- The Blue Parakeet: Rethinking How You Read the Bible © 2008
- 236 pages
I grew up proud of the fact that my church didn’t follow a set liturgy—we followed the Spirit instead. I cringe at the arrogance while writing that now, but it used to be my reality. As I grew up I met a professor who explained that every church has their traditions. Some churches take special care to craft a liturgy that’s both theologically accurate and beautiful. Others (like my own) opened with five hymns, passed the offering plates around, and settled in for
a long winter’s nap a fine sermon.
What that professor did for my view of church liturgy, McKnight did for my understanding of how we read the Bible. This is an important book that will shake, rattle, and (hopefully) spur people to rethink how they understand and apply Scripture. Here’s McKnight’s main message: We all pick and choose which parts of scripture we apply today. Let’s admit that fact, and move on. The thing that might disturb people is that we pick and choose not only Old Testament passages, but even the words of Jesus himself! (You don’t believe me? Read the book.)
Once you’ve grasped that we all pick and choose which passages to apply, McKnight offers a three step plan for proper picking:
- Story: Understand that the Bible has an overarching plot that moves forward, and be sure to fit the passage into its proper stage in the narrative.
- Listening: The Bible is a record—a story—of the God who loves us. We need to remember to listen to God as he speaks through his story.
- Discerning: Biblical authors like Paul used scripture and reapplied it in new and vibrant ways in their own contexts. We can use these same methods in our application of scripture today.
The second section of the book (technically, the fourth part) is an extended case study on how to follow the pattern of story-listening-discerning. The topic he tested was the role of women in ministry. This section almost felt like its own book (indeed, many have written books on this). McKnight does a masterful job at setting the so-called problem texts of 1 Corinthians 14:34-35 and 1 Timothy 2:12 into the overall plot of scripture and thereby revealing what they actually mean.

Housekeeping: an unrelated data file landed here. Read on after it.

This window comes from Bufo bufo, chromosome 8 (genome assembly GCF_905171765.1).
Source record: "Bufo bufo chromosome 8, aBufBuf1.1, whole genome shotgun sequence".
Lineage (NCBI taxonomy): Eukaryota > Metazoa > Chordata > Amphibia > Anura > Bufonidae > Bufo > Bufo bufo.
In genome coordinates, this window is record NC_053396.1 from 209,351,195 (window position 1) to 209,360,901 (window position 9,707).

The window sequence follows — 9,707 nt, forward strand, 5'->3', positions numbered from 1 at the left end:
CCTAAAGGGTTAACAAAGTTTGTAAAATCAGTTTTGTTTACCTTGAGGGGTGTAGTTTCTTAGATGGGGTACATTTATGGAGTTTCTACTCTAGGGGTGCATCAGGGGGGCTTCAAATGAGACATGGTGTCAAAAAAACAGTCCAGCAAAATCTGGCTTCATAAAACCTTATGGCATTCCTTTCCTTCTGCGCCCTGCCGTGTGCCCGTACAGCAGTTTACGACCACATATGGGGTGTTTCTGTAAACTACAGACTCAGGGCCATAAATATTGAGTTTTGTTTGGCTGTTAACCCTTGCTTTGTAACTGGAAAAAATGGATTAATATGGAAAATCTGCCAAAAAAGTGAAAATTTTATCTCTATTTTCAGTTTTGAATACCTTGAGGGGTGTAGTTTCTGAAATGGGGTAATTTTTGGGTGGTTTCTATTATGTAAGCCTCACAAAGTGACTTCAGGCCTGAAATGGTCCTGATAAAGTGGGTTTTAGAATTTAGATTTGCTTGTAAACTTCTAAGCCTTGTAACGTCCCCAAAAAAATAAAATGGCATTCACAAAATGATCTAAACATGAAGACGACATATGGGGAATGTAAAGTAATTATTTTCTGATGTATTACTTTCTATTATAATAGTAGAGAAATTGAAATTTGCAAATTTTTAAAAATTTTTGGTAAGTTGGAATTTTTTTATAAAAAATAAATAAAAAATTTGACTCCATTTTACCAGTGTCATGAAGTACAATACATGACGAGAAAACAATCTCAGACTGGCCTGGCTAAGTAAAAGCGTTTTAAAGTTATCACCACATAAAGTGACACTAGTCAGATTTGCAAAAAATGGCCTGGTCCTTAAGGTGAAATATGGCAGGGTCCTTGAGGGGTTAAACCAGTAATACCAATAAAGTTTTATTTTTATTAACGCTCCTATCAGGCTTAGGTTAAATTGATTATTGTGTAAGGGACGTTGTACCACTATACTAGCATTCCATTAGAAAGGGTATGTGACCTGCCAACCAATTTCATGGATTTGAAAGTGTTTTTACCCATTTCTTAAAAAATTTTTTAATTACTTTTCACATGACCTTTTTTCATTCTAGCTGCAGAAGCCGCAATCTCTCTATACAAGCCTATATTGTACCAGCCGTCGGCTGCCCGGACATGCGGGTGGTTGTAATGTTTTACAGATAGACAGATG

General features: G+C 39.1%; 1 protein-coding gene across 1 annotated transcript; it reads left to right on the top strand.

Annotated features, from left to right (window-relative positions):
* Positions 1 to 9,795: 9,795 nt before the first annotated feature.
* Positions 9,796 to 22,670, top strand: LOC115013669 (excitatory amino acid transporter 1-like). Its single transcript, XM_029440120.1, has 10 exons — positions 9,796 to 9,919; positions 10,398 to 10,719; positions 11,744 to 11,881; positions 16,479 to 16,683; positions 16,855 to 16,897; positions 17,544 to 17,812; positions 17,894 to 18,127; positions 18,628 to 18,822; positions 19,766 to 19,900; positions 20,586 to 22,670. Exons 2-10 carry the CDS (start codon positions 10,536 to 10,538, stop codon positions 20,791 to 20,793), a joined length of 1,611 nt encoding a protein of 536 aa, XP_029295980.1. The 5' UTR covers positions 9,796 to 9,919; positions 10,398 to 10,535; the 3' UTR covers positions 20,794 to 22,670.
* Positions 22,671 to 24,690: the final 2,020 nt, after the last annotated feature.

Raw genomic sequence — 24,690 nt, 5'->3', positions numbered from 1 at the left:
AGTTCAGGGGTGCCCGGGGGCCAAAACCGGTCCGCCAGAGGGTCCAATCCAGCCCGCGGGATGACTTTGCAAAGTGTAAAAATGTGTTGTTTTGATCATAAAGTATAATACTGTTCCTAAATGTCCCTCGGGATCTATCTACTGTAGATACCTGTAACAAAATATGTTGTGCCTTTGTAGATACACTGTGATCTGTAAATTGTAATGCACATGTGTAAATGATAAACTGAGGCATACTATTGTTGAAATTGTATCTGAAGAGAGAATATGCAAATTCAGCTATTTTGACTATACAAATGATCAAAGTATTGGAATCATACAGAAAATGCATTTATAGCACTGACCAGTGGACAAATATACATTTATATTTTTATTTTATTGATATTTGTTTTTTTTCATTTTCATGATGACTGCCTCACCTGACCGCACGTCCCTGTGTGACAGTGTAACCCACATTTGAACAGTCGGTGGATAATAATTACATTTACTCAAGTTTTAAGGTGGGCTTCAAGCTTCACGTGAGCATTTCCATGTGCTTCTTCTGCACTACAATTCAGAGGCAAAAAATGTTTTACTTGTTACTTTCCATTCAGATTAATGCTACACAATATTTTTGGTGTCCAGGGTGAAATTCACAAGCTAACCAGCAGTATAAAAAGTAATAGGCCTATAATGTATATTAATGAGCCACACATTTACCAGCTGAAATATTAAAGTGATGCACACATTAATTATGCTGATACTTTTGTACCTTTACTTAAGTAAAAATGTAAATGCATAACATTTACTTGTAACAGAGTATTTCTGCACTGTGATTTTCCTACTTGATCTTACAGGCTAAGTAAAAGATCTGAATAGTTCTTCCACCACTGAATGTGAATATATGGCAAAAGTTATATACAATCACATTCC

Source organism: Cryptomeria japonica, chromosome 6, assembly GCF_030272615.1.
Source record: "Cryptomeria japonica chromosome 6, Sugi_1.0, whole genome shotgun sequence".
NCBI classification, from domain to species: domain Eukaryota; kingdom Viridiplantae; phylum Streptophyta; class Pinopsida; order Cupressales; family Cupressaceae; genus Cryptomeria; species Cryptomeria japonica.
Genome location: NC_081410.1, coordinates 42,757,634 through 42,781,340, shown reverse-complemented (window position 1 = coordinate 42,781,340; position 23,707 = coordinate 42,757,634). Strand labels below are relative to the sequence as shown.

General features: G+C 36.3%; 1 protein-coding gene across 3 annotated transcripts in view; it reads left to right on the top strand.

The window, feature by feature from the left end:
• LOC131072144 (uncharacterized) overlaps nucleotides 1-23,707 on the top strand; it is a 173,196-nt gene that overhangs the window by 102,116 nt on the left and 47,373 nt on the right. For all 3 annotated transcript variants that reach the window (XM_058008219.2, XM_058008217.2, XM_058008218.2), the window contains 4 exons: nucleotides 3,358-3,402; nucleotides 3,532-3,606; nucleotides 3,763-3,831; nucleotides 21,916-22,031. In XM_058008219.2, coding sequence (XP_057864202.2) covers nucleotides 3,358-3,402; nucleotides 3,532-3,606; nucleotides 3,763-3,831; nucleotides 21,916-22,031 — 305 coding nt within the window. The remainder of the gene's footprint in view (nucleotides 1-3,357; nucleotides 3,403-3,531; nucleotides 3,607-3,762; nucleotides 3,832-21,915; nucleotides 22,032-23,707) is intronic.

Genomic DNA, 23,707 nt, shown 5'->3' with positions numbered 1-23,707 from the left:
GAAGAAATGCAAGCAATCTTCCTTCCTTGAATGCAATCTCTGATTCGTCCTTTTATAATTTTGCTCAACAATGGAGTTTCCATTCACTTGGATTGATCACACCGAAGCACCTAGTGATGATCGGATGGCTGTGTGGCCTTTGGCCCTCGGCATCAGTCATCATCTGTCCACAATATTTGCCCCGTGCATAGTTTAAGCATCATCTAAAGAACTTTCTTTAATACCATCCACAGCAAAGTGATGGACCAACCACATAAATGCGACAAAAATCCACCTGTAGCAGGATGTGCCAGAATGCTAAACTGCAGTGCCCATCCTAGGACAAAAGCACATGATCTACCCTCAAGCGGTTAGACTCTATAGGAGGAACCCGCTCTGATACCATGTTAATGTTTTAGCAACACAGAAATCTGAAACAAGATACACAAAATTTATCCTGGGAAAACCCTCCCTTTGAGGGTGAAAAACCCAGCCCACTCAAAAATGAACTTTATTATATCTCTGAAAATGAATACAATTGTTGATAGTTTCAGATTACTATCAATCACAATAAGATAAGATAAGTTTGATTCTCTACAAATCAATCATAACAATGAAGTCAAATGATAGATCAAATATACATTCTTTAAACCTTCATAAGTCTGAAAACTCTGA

I would have liked to see more than one major test-case in the book. With fiery topics like homosexual marriage and holy war on CNN daily, choosing the role of women in the church seemed like a safe choice in an otherwise daring work. That said, the test-case was well done, and it equips would-be interpreters to look at other issues on their own.
Let me close this review with four things that I really appreciated about this book:
- Style: McKnight writes in a friendly voice that makes the book a joy to read. I suspect it will be one of those rare books that have the ability to command the attention of those who don’t read too often.
- Realism: McKnight forces you to admit what many evangelicals are in collective denial about: the fact that we apply scripture selectively.
- Passion: I said above that the role of women was an easy topic. It is also clearly a topic close to McKnight’s heart. He writes like he means it.
- Bravery: This book is dangerous. After the Reformation, people had the ability to read scripture in their own tongue and interpret it for themselves. Just look at what happened! I think we have surrendered that privilege in part because interpreting scripture is hard work. We have learned to survive by snatching the crumbs that fall from our tradition’s table. Once people acknowledge their picking-and-choosing, and do it intentionally, the door will swing wide for many divergent interpretations. We will not all agree, but it will force us to go back to the story, to listen to the Spirit, and to discern what to do next.
I can hardly wait to share this with a discussion group in the future. I imagine it will free many people.